Akt activation and subsequence phosphorylation of downstream substrates on serine residues is a well-established step in insulin signaling to GLUT4 translocation and function (see review (Saltiel and Kahn 2001)). As the AHNAK is phosphorylated by PKB/Akt (Sussman, Stokoe et al. 2001), we examined the cross-talk between insulin signaling and AHNAK regulation of GLUT4-P. We observed that insulin administration partially rescued the activity of promoters containing IRE, such as the artificial 3×IRE-LUC or GLUT4-P, from repression caused by AHNAK fragments (FIG. 6). These results point out that AHNAK may interact with the insulin pathway in addition to mediating arachidonic acid signaling.
Based on the data presented here and those gathered from the literature, we suggest the following model for the role of AHNAK in the regulation of glucose metabolism (FIG. 8). In the basal state, AHNAK recycles between the nucleus and the cytoplasm. In the nucleus, the AHNAK protein can bind to IRE sequences located with in GLUT4 promoter resulting in GLUT4 gene repression. Upon insulin stimulation PKB/Akt, phosphorylates AHNAK on serine 5535 residue as described previously (Sussman et al., 2001), leading to AHNAK nuclear as presented in our data, exclusion and alleviation of GLUT4 promoter suppression. Hyperlipidemia (lipotoxicity state) impedes insulin signaling by activation of protein kinase C.sub.θ and reduction of IRS-1 phosphorylation (Yuan et al., 2001), resulting in decreased PI3K-PKB/Akt phosphorylation cascade activity and diminished AHNAK phosphorylation. In its dephosphorylated state the AHNAK resides within the nucleus, repressing GLUT4 gene expression.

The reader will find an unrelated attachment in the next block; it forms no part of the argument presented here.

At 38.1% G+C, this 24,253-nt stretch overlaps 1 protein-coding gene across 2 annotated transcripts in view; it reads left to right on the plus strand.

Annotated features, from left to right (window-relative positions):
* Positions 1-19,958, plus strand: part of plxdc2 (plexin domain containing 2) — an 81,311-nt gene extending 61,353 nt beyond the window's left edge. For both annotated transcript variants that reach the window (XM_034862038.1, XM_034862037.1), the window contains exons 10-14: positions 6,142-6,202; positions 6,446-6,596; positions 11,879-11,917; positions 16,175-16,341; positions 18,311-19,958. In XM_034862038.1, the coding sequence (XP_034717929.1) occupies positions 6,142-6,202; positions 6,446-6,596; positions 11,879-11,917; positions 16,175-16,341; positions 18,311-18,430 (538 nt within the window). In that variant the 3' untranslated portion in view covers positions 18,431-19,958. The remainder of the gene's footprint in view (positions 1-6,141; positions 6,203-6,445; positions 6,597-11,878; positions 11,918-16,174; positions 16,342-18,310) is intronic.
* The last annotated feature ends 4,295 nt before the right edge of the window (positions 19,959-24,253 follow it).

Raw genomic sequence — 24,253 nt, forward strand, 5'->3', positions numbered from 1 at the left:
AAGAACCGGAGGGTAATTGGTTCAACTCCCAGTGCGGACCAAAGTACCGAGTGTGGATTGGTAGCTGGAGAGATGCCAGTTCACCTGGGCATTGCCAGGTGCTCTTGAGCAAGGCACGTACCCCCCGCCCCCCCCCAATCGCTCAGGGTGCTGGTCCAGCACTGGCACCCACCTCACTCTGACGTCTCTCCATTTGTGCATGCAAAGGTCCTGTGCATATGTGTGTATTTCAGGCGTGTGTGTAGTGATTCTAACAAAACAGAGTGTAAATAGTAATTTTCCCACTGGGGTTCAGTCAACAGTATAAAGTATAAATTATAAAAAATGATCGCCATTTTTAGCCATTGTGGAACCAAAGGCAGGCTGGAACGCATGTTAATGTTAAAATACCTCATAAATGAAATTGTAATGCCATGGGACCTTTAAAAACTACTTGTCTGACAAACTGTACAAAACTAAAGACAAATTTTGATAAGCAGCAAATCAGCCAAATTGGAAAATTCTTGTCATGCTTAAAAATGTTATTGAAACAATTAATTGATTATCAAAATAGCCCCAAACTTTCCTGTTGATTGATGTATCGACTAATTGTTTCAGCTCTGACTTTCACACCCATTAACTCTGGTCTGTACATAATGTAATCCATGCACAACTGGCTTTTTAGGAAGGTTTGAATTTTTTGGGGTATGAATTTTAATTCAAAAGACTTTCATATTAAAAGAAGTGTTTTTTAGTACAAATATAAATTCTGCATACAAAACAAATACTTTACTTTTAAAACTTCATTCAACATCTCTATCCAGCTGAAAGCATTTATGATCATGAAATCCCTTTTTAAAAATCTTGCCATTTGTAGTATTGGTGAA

Several facts suggest that AHNAK mRNAs levels are increased in insulin resistance states in vivo: the observation that AHNAK mRNA is 6-fold increased in adipocytes at the early phases of obesity induction in Zucker rats (Li, Yu et al. 2002); according to our preliminary data AHNAK mRNA is increased in muscle tissue from diabetic rats and reduced upon insulin therapy (not shown). Moreover, high expression of AHNAK was associated with a low VO2 max and poor muscle fitness in aged skeletal muscle biopsies, as well as a decrease with exercise and an increase with aging. Preliminary studies made in our lab in human primary macrophages indicate a relation between AHNAK levels, hypertension and metabolic syndrome (not shown).